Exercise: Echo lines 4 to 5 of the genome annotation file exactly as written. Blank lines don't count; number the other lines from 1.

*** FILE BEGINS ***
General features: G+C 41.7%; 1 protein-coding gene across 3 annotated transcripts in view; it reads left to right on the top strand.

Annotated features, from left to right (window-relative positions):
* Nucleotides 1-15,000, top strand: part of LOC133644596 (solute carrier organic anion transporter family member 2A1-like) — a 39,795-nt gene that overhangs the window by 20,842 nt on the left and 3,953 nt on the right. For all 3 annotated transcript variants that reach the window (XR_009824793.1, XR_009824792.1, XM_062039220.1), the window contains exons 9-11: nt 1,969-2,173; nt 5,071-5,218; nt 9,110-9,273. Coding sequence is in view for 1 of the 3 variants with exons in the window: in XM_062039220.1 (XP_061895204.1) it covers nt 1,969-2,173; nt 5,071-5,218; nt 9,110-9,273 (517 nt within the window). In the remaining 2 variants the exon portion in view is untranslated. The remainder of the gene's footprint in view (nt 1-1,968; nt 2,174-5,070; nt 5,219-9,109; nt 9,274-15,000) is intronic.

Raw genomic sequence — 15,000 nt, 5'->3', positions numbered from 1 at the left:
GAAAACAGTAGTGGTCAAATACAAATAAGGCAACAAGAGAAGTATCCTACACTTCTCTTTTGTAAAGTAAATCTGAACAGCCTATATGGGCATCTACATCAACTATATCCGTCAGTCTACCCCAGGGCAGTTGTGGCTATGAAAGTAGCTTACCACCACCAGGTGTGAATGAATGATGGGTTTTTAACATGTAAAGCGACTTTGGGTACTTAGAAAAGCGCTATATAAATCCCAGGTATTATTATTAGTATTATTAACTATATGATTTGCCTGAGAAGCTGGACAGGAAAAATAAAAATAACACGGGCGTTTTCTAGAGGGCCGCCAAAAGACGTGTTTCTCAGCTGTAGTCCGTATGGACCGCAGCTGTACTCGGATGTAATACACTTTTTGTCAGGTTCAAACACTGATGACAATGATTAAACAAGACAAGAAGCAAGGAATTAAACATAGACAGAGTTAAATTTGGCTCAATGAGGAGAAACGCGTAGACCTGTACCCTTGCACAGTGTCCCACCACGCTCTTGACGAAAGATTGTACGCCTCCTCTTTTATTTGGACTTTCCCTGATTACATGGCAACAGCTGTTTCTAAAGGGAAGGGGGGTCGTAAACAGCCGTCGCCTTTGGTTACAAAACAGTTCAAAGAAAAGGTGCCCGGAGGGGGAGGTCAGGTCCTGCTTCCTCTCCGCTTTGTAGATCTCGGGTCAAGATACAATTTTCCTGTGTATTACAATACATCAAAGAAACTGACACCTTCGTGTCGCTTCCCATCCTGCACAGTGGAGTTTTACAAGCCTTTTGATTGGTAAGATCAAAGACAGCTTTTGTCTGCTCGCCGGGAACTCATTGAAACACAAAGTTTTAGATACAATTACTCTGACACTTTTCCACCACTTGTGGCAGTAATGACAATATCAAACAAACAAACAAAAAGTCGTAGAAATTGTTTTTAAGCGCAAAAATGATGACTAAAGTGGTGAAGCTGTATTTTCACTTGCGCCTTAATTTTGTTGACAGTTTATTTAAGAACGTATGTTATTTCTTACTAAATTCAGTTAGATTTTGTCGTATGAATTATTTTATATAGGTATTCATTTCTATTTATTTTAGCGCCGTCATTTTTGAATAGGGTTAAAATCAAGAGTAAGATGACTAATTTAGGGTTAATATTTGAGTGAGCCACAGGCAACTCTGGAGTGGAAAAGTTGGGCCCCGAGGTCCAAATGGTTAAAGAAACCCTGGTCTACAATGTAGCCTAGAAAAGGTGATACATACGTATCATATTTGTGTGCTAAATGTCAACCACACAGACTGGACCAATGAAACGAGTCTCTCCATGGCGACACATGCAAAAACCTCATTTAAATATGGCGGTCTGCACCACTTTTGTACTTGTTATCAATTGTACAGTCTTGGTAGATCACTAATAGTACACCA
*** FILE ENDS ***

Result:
Raw genomic sequence — 15,000 nt, 5'->3', positions numbered from 1 at the left:
GAAAACAGTAGTGGTCAAATACAAATAAGGCAACAAGAGAAGTATCCTACACTTCTCTTTTGTAAAGTAAATCTGAACAGCCTATATGGGCATCTACATCAACTATATCCGTCAGTCTACCCCAGGGCAGTTGTGGCTATGAAAGTAGCTTACCACCACCAGGTGTGAATGAATGATGGGTTTTTAACATGTAAAGCGACTTTGGGTACTTAGAAAAGCGCTATATAAATCCCAGGTATTATTATTAGTATTATTAACTATATGATTTGCCTGAGAAGCTGGACAGGAAAAATAAAAATAACACGGGCGTTTTCTAGAGGGCCGCCAAAAGACGTGTTTCTCAGCTGTAGTCCGTATGGACCGCAGCTGTACTCGGATGTAATACACTTTTTGTCAGGTTCAAACACTGATGACAATGATTAAACAAGACAAGAAGCAAGGAATTAAACATAGACAGAGTTAAATTTGGCTCAATGAGGAGAAACGCGTAGACCTGTACCCTTGCACAGTGTCCCACCACGCTCTTGACGAAAGATTGTACGCCTCCTCTTTTATTTGGACTTTCCCTGATTACATGGCAACAGCTGTTTCTAAAGGGAAGGGGGGTCGTAAACAGCCGTCGCCTTTGGTTACAAAACAGTTCAAAGAAAAGGTGCCCGGAGGGGGAGGTCAGGTCCTGCTTCCTCTCCGCTTTGTAGATCTCGGGTCAAGATACAATTTTCCTGTGTATTACAATACATCAAAGAAACTGACACCTTCGTGTCGCTTCCCATCCTGCACAGTGGAGTTTTACAAGCCTTTTGATTGGTAAGATCAAAGACAGCTTTTGTCTGCTCGCCGGGAACTCATTGAAACACAAAGTTTTAGATACAATTACTCTGACACTTTTCCACCACTTGTGGCAGTAATGACAATATCAAACAAACAAACAAAAAGTCGTAGAAATTGTTTTTAAGCGCAAAAATGATGACTAAAGTGGTGAAGCTGTATTTTCACTTGCGCCTTAATTTTGTTGACAGTTTATTTAAGAACGTATGTTATTTCTTACTAAATTCAGTTAGATTTTGTCGTATGAATTATTTTATATAGGTATTCATTTCTATTTATTTTAGCGCCGTCATTTTTGAATAGGGTTAAAATCAAGAGTAAGATGACTAATTTAGGGTTAATATTTGAGTGAGCCACAGGCAACTCTGGAGTGGAAAAGTTGGGCCCCGAGGTCCAAATGGTTAAAGAAACCCTGGTCTACAATGTAGCCTAGAAAAGGTGATACATACGTATCATATTTGTGTGCTAAATGTCAACCACACAGACTGGACCAATGAAACGAGTCTCTCCATGGCGACACATGCAAAAACCTCATTTAAATATGGCGGTCTGCACCACTTTTGTACTTGTTATCAATTGTACAGTCTTGGTAGATCACTAATAGTACACCA